Critical thinking is the interrogation of beliefs and thoughts to determine to attain not only the highest sense of rationality but also clarity. It derives from the concept that no thinking pattern or conception is absolute hence the need to employ introspection into what constitutes them. Through critical thinking, an individual gains the ability to intuitively develop an understanding of connections between, evaluate arguments, detect inconsistencies and justify their beliefs. Critical thinking requires strict adherence to the dictates of logic and rationality. Critics may argue that critical thinking hinders creativity, but the discipline of critical thinking involves challenging consensus and pursuing some of the new less approaches hence is consistent with innovative ideas.
Critical thinking for in social sciences has six main steps. These aspects include knowledge, comprehension, application, application, analysis, and evaluation. Each of these steps plays a significant role in the attainment of the reason behind everything or any conception. For instance, knowledge makes it possible for an individual to accurately identify the issue, topic or main points informing any assertions. Comprehension involves conceiving the acquired knowledge or making sense of them through developing a relationship within them and what one already knows. In application, knowledge gained and comprehended is applied in real life situations. The fourth step which is analysis entails assessing acquired knowledge by breaking it into parts to get an overall impression of how they relate, are ordered or connected. Synthesis enables putting together the analyzed information with other ideas to develop a new set of knowledge. Evaluation is the final step in critical inquiry in which one can appraise acquired information and make a decision on whether to use them as unfettered premises for any actions or arguments.
Clarity of information is important in teaching critical thinking skills. This precision helps to avoid ambiguity, confusion and enables learners to develop a positive attitude towards high order thinking. Lessons need to integrate aspects such as modeling critical thinking abilities and develop ways through which they can be designed to meet the diverse needs of learners. Scaffolding is an important approach for teaching critical thinking as it allows students to learn progressively from what they already know. Some of the key learning strategies include rehearsal, elaboration, organization, and metacognition. The use of teacher-centered presentations of information needs to be only used sparingly. Guided practice should follow short presentations to students so that they be able to think on their own without necessarily indoctrinating them with a set of information. Furthermore, working in student discussion groups, peer tutoring, and cooperative learning helps in the development of critical thinking skills.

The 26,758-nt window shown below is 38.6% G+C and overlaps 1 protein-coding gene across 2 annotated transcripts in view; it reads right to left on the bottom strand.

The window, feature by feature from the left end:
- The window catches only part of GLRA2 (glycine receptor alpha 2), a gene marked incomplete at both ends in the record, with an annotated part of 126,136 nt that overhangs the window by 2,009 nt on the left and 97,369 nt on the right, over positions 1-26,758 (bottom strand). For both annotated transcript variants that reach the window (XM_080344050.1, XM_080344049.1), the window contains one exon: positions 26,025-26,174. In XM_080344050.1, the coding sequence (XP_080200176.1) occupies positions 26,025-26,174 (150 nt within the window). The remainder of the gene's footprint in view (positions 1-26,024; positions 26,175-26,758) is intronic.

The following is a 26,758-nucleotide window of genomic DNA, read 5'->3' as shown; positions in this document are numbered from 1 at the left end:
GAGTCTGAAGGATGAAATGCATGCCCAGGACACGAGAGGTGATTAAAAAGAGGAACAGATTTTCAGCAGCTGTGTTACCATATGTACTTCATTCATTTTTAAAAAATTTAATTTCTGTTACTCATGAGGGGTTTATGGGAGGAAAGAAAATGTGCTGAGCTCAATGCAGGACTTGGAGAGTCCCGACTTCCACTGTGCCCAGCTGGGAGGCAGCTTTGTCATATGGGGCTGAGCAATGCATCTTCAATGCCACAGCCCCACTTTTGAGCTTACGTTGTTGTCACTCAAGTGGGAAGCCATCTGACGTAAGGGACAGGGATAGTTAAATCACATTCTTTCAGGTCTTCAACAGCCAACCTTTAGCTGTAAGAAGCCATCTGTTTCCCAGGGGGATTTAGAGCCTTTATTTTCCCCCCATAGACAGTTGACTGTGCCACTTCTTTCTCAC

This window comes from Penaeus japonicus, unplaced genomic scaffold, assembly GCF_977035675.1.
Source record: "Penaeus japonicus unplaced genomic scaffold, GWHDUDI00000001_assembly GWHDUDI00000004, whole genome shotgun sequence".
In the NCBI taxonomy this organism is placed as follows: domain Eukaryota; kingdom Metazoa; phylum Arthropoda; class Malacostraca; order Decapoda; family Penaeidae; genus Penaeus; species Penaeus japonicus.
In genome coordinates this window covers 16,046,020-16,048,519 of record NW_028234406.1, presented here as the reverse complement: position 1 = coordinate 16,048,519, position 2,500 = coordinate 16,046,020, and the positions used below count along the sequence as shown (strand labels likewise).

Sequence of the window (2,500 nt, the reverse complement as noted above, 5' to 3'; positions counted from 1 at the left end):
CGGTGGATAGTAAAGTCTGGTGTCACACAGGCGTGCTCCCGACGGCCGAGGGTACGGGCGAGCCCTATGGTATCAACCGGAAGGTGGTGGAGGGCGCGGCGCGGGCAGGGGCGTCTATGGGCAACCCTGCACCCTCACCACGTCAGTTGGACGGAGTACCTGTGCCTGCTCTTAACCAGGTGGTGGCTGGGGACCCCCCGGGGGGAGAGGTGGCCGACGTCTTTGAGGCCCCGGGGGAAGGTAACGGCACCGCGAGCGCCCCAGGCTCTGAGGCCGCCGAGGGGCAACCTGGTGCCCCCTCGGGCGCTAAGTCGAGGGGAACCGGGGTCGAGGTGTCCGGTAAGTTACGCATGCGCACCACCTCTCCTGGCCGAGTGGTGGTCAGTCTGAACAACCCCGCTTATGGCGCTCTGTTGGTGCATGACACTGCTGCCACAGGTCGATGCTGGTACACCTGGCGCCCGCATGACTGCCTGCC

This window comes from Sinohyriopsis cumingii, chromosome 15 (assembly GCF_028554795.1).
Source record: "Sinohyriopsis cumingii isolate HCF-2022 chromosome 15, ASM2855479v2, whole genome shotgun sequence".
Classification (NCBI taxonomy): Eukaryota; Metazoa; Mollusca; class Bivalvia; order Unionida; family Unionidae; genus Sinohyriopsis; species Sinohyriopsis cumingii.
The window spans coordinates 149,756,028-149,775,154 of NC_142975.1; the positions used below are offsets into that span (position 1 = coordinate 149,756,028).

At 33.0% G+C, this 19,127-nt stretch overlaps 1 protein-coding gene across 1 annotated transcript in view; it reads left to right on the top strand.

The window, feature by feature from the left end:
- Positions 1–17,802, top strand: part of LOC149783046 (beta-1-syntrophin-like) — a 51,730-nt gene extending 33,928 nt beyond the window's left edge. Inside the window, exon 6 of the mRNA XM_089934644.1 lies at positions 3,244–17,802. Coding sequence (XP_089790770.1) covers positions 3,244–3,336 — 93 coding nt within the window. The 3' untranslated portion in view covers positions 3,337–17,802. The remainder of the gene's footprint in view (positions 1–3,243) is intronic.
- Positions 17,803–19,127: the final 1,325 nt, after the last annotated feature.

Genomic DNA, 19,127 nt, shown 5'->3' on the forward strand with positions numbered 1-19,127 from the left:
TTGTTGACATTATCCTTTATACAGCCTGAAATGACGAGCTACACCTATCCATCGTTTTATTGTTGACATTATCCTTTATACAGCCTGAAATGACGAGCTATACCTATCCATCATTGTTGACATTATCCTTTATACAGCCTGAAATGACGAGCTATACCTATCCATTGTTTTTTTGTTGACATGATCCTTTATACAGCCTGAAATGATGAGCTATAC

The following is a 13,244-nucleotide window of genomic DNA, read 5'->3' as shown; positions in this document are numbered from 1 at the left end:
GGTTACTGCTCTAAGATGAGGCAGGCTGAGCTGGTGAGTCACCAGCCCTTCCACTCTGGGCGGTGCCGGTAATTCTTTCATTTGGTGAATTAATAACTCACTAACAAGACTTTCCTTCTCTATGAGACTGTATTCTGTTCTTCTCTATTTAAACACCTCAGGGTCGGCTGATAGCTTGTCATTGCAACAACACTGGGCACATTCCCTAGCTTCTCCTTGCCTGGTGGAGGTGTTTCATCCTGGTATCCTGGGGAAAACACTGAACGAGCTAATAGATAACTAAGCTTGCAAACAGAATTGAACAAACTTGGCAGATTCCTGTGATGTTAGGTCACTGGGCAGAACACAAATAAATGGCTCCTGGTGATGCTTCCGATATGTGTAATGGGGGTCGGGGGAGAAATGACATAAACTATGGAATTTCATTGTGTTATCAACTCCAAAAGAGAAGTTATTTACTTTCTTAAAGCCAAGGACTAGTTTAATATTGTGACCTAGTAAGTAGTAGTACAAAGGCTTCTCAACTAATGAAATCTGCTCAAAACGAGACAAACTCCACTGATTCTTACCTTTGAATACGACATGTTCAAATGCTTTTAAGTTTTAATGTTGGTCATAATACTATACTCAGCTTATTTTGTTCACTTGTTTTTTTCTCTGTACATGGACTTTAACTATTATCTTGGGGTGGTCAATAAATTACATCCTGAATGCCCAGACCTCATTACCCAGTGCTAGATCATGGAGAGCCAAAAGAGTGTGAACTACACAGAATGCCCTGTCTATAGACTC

Harnessing critical thinking skills requires that any learning activities that people engage in be challenging to provide different ways of solving the same tasks. In a world replete with technological advancements, the computer-mediated instruction is another way that can be used to enable access to various sources of information. Furthermore, computer aided learning allows the exchange of information with learners in distant places thus facilitating skill building in logical thinking, verbal analogies, deductive and inductive reasoning. Despite the fact that critical thinking skills should be nurtured from childhood ages, teaching it should be done at the institutions of higher learning such as colleges and universities. It is at this stage that the learner can conceptualize diverse sets of information, evaluate and rely on them as premises of arguments or actions.
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